Titanic Brother:

It's bigger than Big Brother. Call it, well, titanic brother.

Only hours before President Bush called for the creation of a Department of Homeland Security, Senator Ted Kennedy stuck one of the lone discordant notes in what was otherwise a symphony of support for the idea. "The question," said Kennedy, "is whether shifting the deck chairs on the Titanic is the way to go."

In his 11-minute speech to the nation, Bush noted that the United States needs the new security agency as it "[leads] the civilized world in a titanic struggle against terror." Titanic it is, a $37 billion new cabinet department with up to 200,000 employees with unprecedented power to snoop into, poke around, and investigate virtually every aspect of American life.

According to the White House, the reorganization of the federal government is the most sweeping one since just after World War II, when President Truman and Congress brought us the National Security Act of 1947 (followed by its modifications in 1949 and 1958), which created the Department of Defense, the Central Intelligence Agency, the National Security Council, and the vast military-industrial complex that sustained the Cold War for nearly half a century. Now, President Bush and his top cops -- Tom Ridge, director of the White House Office of Homeland Security, and Attorney General John Ashcroft -- are leading an effort to bring that same spirit to the American homeland. And, by making it a permanent department, they are cementing in stone the notion that the War on Terrorism is now a never-ending fact of life, admitting, ironically, that a victory over Al Qaeda and its scattered, more junior would-be imitators is impossible.

The mission of the new agency is also impossibly broad. It will protect America's borders, ports, airports, rail and transportation links, inland waterways and rivers, and our communications systems. It will issue visas and screen visitors and immigrants. It will oversee a vast empire of domestic preparedness, from emergency response measures to radiological detection efforts to pharmaceutical stockpiles, manage disaster recovery, and maintain emergency communications technology. It will run the Secret Service. It will oversee security plans for tens of thousands of private-sector installations, such as chemical plants, nuclear power facilities, oil and gas refineries and pipelines and much more -- including financial institutions. Apparently, parts (or all) of more than 100 U.S. agencies will be gobbled up by this Gargantua.

Most worrying, especially for those who care about civil liberties, the new agency is a giant step toward the creation of a domestic intelligence superagency. For the first time in its history, the United States will have an institutionalized intelligence agency that can target domestic dissidents as well as foreign enemies. (The definition of terrorism, remember, is dizzyingly broad, in the Bush administration's lexicon -- sweeping up not just Al Qaeda-style nihilists but also dissident groups whose fringe elements might engage in vandalism.)

The White House says bluntly that a key part of the new agency will relate to domestic intelligence. "Currently, the U.S. government has no institution primarily dedicated to analyzing systematically all information and intelligence on potential terrorist threats within the United States, such as the Central Intelligence Agency performs regarding terrorist threats abroad," according to the White House. "The Department of Homeland Security, working together with enhanced capabilities in other agencies such as the Federal Bureau of Investigation would make America safer by pulling together information and intelligence from a variety of sources."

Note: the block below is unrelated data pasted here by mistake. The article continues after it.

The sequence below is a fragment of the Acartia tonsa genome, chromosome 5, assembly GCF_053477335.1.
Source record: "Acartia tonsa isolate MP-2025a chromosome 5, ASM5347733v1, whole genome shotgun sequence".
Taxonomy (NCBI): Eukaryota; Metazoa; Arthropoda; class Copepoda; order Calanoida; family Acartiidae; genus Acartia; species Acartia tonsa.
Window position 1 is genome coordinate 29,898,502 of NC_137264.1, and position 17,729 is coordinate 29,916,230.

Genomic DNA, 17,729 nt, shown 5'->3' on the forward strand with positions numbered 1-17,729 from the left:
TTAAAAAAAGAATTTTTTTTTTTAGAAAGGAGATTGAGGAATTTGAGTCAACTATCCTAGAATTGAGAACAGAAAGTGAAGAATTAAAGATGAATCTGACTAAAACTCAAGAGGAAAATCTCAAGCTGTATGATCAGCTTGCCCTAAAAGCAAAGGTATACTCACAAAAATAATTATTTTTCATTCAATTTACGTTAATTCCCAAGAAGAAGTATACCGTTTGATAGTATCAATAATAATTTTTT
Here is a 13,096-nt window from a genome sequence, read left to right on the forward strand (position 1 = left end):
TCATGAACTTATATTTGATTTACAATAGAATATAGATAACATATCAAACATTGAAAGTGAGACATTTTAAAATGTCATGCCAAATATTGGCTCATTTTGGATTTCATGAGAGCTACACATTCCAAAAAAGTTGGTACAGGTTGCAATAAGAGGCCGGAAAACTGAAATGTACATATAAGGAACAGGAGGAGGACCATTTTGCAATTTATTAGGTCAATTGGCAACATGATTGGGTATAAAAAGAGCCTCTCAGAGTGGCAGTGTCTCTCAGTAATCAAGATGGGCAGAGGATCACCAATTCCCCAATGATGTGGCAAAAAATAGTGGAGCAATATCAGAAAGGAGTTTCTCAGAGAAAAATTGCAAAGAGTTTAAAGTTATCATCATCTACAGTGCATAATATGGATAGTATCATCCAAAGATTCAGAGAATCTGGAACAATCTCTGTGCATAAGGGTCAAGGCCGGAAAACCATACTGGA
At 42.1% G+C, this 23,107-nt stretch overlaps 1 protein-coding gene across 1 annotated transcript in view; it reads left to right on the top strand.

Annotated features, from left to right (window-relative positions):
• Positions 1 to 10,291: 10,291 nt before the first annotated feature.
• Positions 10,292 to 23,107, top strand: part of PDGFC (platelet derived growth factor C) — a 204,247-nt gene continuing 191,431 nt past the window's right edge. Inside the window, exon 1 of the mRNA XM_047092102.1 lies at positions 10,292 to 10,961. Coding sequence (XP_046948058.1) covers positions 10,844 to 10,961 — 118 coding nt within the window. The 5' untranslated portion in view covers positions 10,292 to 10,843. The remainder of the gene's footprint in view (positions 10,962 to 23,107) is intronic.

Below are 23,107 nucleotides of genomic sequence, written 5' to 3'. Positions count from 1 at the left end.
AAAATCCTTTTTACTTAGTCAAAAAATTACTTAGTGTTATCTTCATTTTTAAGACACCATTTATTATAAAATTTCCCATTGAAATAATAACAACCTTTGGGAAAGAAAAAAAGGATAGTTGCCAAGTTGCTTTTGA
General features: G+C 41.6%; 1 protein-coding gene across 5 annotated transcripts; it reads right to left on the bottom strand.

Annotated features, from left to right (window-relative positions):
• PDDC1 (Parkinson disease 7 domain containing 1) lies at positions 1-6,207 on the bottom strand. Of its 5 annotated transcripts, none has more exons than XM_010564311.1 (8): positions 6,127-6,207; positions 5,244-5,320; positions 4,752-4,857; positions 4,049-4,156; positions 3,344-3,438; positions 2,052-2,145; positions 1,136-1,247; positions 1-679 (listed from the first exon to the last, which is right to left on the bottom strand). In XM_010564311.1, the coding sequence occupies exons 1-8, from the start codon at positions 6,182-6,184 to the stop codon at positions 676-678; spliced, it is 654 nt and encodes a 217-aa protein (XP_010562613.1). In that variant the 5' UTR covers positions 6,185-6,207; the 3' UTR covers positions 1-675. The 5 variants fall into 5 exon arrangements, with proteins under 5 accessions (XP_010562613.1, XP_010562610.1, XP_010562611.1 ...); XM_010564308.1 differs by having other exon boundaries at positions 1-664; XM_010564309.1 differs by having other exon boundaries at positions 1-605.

The "enhanced capabilities" of the FBI, of course, include the disturbing new powers that Ashcroft and FBI Director Mueller have arrogated to themselves, first by ramming the USA Patriot Act through Congress last fall and then, last week, by suspending guidelines that restricted the FBI from engaging in overly intrusive investigations. Those guidelines, imposed to curb abuses by the FBI in the 1960s and 70s, were eviscerated by Ashcroft, provoking howls of protest from the American Civil Liberties Union. And, on top of that, the FBI is being reinvented as the main engine of a domestic intelligence system.

That's the key to the new bureaucracy of the Department of Homeland Security, where hundreds of agents from the FBI, the CIA, and other components of the U.S. intelligence system will staff a domestic intelligence agency. The significance of this cannot be overstated. Until now, despite abuses here and there, the FBI has remained primarily a law enforcement organization, tracking criminals, collecting evidence, making cases, and putting bad guys in jail, while its intelligence division focused chiefly on foreign spies and their U.S. agents. But intelligence is an entirely different function from law enforcement. Law enforcement collects only data that relate to crimes, whereas intelligence is simply information, gathered strategically and analyzed for policymakers and war-makers. Ridge's Department of Homeland Security will absorb the FBI's new domestic intelligence output, combine it with intelligence from the CIA, the National Security Agency, the military's spy satellites, the Drug Enforcement Agency, and a host of other agencies, and create a humming analytical capability that can target dissidents, oddballs, and troublemakers of all kinds.

The White House expects us to believe that its titanic new machine is aimed entirely at Al Qaeda and kindred organizations. But anti-globalization activists, radical environmentalists, civil rights militants, anti-abortion forces, militia groups, animal rights activists and others may suddenly find that Tom Ridge is watching them, too.

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